And being the mobile tech powerhouses Lenovo and Motorola are, the dynamic duo didn't stop there. The ThinkPhone is also setup with a wealth of software integration called Think 2 Think. Users can pair the phone to a laptop via this app, and it'll capture the phone's clipboard and integrate it with your PC’s. It also enables hotspot sharing, and lets you use the handset as a webcam. In addition, the ThinkPhone offers enterprise ready features like a separate Moto KeySafe security chip, and an app called Moto Secure that allows IT departments to remotely manage the devices.

Alienware x16 And m18 Gaming Laptops

Blown up view of Alienware's x16 gaming laptop.
Alienware X16 Components And Thermal Solution Exposed

It never takes OEMs long to incorporate the newest CPU and GPU hardware into their product stacks, and Dell's Alienware division is no exception. In particular, the Alienware x16 stands out with an upgraded Legend 3.0 design language that puts a bigger focus on cooling, which is of critical importance in performance laptops. It pairs Intel's newly unveiled 13th Gen Core processors in mobile form with NVIDIA's also-new GeForce RTX 40 series laptop GPUs, both of which benefit from Alienware's Element 31 thermal interface material, which is comprised of a gallium-silicone matrix. And for configs that employ a GeForce RTX 4090 or 4080 GPU, vapor chamber cooling is part of the package too.

alienware x16 gaming laptop
Alienware x16 Gaming Laptop

alienware m18 gaming laptop
Alienware m18

The Alienware m18, meanwhile, is aimed at gamers who prefer big and bold gaming laptops. We also like that its bodacious ways allowed Alienware to shoehorn in a pair of DDR5 SO-DIMM slots, versus using soldered LPDDR5. Alienware's new m18 is Dell's largest, most powerful gaming laptop ever, with beastly 18-inch 16:10 format display.  The Alienware m18 also features all of the latest mobile platform technologies, including Intel 13th-Gen HX mobile CPUs and NVIDIA's RTX 40 series GPUS, or alternatively all-AMD Ryzen and next-gen Radeon graphics configurations will be available as well.

The m18 also can sport an optional Cherry MX mechanical keyboard, and either 165Hz QHD or 480Hz FHD display options. What a savage machine. 

Lenovo Yoga Book 9i Dual Screen Laptop

Lenovo Yoga 9i dual screen laptop.

Over the past several years, laptop makers have broken out of their (clam)shells to experiment with new form factors, and this year Lenovo went wild with the Yoga Book 9i, a dual-screen 'foldable' laptop that we managed to spend some hands-on time with at CES.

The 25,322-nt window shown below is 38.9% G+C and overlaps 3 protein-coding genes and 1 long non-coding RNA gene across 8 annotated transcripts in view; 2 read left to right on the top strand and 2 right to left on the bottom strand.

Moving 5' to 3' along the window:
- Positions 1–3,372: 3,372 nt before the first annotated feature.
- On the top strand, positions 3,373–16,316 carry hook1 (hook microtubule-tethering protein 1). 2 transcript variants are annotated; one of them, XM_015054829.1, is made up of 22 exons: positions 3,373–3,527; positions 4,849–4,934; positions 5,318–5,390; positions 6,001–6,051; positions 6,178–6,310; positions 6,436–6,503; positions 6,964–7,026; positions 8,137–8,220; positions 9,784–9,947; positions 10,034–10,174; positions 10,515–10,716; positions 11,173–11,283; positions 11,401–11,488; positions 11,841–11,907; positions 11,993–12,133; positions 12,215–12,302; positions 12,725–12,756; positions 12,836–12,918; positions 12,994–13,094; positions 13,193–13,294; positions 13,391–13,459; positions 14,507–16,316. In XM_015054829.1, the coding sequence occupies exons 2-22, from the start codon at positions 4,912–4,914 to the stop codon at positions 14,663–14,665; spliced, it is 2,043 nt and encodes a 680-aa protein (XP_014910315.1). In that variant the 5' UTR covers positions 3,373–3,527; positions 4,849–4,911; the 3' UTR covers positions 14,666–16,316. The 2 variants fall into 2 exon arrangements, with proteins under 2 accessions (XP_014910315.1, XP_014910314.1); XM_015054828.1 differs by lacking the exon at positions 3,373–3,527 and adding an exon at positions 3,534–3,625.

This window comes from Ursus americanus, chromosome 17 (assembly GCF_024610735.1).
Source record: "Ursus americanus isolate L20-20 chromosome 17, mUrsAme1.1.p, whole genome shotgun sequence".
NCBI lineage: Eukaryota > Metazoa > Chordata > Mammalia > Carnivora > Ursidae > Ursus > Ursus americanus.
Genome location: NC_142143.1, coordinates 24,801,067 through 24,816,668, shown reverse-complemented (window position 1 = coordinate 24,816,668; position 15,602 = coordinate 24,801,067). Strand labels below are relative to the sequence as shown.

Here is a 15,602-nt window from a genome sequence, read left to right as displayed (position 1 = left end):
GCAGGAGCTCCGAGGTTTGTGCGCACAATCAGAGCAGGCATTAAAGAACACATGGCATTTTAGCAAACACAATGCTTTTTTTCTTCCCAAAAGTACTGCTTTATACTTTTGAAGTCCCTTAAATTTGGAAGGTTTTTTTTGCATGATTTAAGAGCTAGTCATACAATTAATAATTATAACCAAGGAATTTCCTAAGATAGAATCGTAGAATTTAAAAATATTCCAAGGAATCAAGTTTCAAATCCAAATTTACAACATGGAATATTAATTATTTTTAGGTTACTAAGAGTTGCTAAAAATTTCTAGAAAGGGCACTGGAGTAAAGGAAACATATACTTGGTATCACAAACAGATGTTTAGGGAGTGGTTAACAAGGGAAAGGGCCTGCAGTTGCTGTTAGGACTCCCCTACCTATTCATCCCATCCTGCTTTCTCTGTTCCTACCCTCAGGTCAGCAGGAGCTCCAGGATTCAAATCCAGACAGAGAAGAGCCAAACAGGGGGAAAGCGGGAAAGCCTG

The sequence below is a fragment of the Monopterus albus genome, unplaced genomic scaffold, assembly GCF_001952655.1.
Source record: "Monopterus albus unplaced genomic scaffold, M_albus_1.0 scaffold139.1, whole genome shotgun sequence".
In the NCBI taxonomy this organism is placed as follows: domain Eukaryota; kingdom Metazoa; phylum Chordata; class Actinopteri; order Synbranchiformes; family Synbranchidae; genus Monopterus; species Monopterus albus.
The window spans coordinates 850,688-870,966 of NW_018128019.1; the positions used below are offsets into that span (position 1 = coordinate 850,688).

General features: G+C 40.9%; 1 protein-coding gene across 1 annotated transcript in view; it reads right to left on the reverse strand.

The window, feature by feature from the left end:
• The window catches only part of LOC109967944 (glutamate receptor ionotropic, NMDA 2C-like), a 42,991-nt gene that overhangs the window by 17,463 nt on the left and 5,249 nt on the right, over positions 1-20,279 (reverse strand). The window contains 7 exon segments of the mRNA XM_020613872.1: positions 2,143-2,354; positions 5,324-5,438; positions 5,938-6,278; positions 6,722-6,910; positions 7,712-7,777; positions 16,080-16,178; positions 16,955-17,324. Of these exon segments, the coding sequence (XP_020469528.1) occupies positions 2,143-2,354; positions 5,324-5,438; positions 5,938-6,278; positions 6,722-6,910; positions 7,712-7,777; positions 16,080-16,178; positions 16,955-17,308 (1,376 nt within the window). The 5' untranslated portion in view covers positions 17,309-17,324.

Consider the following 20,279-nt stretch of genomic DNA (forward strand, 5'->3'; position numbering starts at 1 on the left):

The Yoga Book 9i sports two 13-3-inch OLED displays, each with a 2.8K resolution, 60Hz refresh rate, and 400 nits of brightness. They also boast 100 percent coverage of the DCI-P3 color space for more accurate details, and a 360-degree rotating hinged equipped with a Bowers and Wilkins soundbar.

Samsung Odyssey Neo G95NC 57-Inch Mini LED Monitor

Samsung Odyssey Neo G9 monitor.

If the idea is to go big or go home, Samsung left little doubt about which one it chose. Adding to its already-big and expanding Odyssey monitor lineup, Samsung announced the Neo G95NC, a monstrous 57-inch gaming display that is a full two inches larger than its beastly 55-inch Odyssey Ark.

The sheer size and mini LED backlighting are enough to get our attention, but this thing also rocks an 8K resolution (7680x21260) with a 32:9 aspect ratio, an impressively fast 240Hz refresh rate, and DisplayPort 2.1 connectivity. It certainly screams excess, though there's a future-proofing element that applies as well, considering that most people tend to keep their monitors for a very long time.

Sony Project Leonardo Controller For PS5

Sony's Project Leonardo controller for the PS5.

It took a minute, but Sony has finally developed an official accessibility controller that it is calling Project Leonardo. Akin to Microsoft's Xbox Adaptive controller, Project Leonardo enables gaming on the PlayStation 5 for people with limited mobility.

Sony collaborated with charity organizations like AbleGamers, SpecialEffect, and StackUp to design a controller that would be suitable for anyone with limited motor control, addressing roadblocks like difficulty holding a controller for long periods, accurately pressing small clusters of buttons or triggers, and/or the inability to position thumbs and fingers on a standard controller.